TT Talk - IMDG 39-18
This January sees a new Amendment to the International Maritime Dangerous Goods (IMDG) Code released, Amendment 39-18, entering its transitional year before being mandated from 1 January 2020.
Following on from the changes implemented in the 20th edition of the United Nations (UN) Recommendations on the Transport of Dangerous Goods – Model Regulations (view related related TT Talk) this Amendment reflects new technical developments, responses to previous incidents, provides general improvements and works towards the ongoing aim of harmonisation between the different transport modes. In addition to these generic changes there are also several mode specific changes to reflect the specific characteristics of sea transport.
The changes in numbers!
|2019 - 2021|| |
Amendment 39-18 can be used from 1 January 2019 until 31 December 2021. Both 2019 and 2021 are transition years where either the Amendment in force (currently 38-16) or the new Amendment scheduled to come into force can be used. 39-18 alone must be applied in 2020. Note that during transition years the amendments are not interchangeable; use one or the other, do not mix both!
There are hundreds of changes in this Amendment ranging in significance from simple clarifications through to changes in layout, through to entire new sections.
15 new1 amended
|There are 15 new entries in the Dangerous Goods List (DGL) – UN 3535– 3548. Two are for toxic solids, flammable inorganic N.O.S (packing group I and II), one for lithium batteries installed in CTUs, and the remainder for new ‘Articles containing ….’ entries. UN 3316 has been amended to be just one entry, the previous packing group assignment is now covered in SP251.|
|7 – 29 – 5|| |
There are 7 new special provisions (SP387-392, 973 -974), 29 amended special provisions and 5 deletions.
|5 – 23|| |
There are 5 new packing instructions and large packing instructions. P006 and LP03 are applicable to Articles containing dangerous goods, P911 and LP906 apply to damaged or defective lithium cells and batteries and LP905 applying to small production runs of lithium cells and batteries.
|3 – 28|| |
There are three new segregation codes, SG76-78, all relating to uranium hexafluoride, and 28 amended segregation codes. SG1 is reworded for class 1 sub-hazard requirements, the other changes reflect the addition of segregation group codes.
As always, the devil is in the detail and it pays to spend some time reviewing the changes to see how it may impact your operations. A selection is provided below.
All change for those who ship articles containing dangerous goods
Previously there have been issues transporting articles that proved dangerous to classify, package and transport because the existing regulations were a bit muddled. This has been addressed with the inclusion of 12 new dedicated UN Numbers for ‘Articles containing dangerous goods’, UN 3537 – 3548. These relate to most classes, but do not apply if there is already a relevant Proper Shipping Name (PSN) for the article in the DGL, nor if it falls within the permitted limited quantity amounts specified for UN 3363.
Do you know your risks from your hazards?
Throughout this update, the word ‘risk’ has been amended to ‘hazard’. The UN Sub Committee realised these two words had been used interchangeably. Although seemingly a trivial change this has significance in the risk assessment world. A simple explanation of the difference between the terms is “A hazard is something that can cause harm, e.g. electricity, chemicals, working up a ladder, noise, a keyboard, working at height, etc. A risk is the chance, high or low, that any such hazard will actually cause somebody harm”.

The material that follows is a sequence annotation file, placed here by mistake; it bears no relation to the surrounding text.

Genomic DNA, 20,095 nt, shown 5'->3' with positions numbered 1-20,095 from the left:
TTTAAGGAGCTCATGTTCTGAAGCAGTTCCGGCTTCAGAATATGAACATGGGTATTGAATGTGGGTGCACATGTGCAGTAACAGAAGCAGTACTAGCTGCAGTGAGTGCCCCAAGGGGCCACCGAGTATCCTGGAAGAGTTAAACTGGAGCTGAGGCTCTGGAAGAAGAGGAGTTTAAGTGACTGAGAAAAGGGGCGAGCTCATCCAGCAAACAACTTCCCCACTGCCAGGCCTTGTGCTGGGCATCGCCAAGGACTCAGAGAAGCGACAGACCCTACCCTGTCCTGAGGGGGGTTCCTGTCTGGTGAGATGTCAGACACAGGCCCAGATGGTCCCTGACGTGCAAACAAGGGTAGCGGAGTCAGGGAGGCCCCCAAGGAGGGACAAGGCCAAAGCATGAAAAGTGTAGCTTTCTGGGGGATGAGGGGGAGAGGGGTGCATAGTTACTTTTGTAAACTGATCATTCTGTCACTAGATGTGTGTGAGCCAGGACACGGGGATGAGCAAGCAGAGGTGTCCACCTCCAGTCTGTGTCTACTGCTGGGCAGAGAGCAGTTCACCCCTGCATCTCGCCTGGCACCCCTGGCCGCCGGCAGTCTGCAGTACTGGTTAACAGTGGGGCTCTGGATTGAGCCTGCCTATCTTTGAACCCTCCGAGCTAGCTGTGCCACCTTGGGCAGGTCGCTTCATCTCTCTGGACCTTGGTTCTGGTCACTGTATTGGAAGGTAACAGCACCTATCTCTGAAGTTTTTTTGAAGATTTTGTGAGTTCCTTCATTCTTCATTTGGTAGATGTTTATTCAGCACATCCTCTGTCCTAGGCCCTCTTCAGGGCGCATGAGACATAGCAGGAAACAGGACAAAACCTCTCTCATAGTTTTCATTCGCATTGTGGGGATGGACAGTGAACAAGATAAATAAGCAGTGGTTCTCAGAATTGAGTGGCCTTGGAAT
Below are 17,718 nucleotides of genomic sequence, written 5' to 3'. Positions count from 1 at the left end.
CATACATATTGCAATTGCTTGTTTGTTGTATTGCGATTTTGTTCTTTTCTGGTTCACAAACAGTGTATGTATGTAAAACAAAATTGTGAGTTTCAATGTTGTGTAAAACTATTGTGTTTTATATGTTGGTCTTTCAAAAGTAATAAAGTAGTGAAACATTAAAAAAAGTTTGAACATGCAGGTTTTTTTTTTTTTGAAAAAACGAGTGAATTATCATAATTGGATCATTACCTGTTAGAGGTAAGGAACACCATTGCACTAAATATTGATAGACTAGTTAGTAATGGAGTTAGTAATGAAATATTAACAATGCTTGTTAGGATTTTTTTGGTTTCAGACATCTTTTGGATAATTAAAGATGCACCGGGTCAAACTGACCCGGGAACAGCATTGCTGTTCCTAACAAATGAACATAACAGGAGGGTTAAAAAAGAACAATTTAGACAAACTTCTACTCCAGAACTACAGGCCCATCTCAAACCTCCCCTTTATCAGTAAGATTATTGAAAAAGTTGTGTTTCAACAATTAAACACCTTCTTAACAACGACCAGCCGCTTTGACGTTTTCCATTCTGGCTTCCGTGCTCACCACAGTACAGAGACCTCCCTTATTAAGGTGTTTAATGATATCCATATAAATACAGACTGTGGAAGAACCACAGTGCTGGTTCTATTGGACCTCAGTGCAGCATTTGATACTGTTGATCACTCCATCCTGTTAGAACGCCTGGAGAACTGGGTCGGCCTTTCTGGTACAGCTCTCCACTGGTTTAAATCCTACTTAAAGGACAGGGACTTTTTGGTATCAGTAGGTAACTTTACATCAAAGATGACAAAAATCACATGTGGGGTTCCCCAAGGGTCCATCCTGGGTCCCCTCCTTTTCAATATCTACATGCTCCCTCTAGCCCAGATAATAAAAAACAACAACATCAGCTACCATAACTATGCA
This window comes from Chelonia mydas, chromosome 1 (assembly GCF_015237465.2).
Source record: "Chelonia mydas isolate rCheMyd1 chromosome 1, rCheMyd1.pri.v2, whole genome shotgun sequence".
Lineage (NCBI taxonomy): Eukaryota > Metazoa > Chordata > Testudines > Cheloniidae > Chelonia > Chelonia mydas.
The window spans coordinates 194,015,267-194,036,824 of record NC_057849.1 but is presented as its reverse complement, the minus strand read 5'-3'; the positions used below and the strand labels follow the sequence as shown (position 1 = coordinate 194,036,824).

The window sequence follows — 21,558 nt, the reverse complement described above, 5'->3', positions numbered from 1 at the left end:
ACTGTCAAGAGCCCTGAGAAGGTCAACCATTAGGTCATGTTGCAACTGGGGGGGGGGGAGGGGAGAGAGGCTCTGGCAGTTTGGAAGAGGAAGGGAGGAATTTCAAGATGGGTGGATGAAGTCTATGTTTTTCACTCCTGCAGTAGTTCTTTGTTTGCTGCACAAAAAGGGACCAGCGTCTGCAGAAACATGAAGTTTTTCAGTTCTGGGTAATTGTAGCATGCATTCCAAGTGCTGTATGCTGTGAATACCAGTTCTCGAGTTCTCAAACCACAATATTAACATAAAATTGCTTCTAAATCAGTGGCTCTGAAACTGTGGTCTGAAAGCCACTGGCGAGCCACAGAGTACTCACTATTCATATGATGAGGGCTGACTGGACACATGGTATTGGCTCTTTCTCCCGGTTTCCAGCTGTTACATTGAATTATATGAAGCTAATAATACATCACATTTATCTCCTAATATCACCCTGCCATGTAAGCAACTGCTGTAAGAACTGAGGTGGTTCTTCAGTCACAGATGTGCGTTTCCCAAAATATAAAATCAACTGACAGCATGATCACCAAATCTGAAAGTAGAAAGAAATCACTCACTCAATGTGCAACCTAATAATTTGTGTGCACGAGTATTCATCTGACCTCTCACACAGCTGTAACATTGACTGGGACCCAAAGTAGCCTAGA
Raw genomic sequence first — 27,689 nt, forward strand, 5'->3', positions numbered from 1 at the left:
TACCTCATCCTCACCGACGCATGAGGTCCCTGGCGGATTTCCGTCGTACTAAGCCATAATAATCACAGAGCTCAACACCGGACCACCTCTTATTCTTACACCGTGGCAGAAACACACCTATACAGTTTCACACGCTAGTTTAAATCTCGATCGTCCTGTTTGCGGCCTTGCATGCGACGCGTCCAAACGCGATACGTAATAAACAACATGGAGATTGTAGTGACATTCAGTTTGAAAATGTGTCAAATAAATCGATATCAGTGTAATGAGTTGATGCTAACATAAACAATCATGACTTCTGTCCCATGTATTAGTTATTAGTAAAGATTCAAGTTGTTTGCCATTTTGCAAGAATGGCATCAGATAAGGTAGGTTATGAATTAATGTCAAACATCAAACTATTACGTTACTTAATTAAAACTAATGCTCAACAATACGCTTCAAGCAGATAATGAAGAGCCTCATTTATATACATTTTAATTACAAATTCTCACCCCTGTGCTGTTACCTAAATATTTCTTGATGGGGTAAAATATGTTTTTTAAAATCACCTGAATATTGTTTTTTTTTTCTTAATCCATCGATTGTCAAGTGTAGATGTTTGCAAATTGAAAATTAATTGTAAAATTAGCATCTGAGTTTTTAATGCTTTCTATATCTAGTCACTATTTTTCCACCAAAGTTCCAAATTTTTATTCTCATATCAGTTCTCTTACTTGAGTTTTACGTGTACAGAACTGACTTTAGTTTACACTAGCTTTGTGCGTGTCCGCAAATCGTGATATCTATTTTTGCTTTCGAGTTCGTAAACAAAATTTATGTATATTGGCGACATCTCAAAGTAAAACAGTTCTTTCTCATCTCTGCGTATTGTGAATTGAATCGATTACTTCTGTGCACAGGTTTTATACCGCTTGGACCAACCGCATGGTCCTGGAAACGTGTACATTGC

Just the one PSN please!
A fairly small change in the general scheme of things but 18.104.22.168 has now been clarified to make it clear that where an entry in the DGL has a combination of several distinct proper shipping names only the appropriate should be used. For example, with the entry for UN 1203 reads Motor spirit or Gasoline or Petrol, only one of these should be used in the transport document and package marks.
Do you know your SG codes from your SGG codes?
The 18 segregation groups in 22.214.171.124 have now been coded and included in column 16b of the DGL. These segregation group codes are provided as a ‘SGG’ code (rather similar to the existing ‘SG’ codes used for additional segregation requirements in 7.2.8). It is hoped that by including these in the DGL it will help to avoid the requirements being overlooked. Also, many more substances in the DGL have now been assigned SG35, SG36 and/ or SG49 (stow separated from acids/ alkalis/ cyanides) to correct inconsistencies.
Finally, don’t forget that the IMDG Code requires refresher training and it is clearly good practice for staff to understand changes with the release of every new Amendment and for stakeholders to seek confirmation of training from their counterparties. Exis Technologies provides online refresher training with their IMDG Code e-learning course which includes both a recap on the main IMDG Code requirements and detail on the changes to these requirements.
We gratefully acknowledge the assistance in the preparation of this article of Will Bartle of Exis Technologies, the software division of the National Cargo Bureau.
We hope that you will have found the above interesting. If you would like further information, or have any comments, please email us, or take this opportunity to forward to any colleagues who you may feel would be interested.
We look forward to hearing from you.
Risk Management Director, TT Club
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The announcement of another fire on board a container ship early in January 2020 – the first publicised this year – reinforce the vital importance of increasing rigour around the transport of dangerous goods (and not just by sea).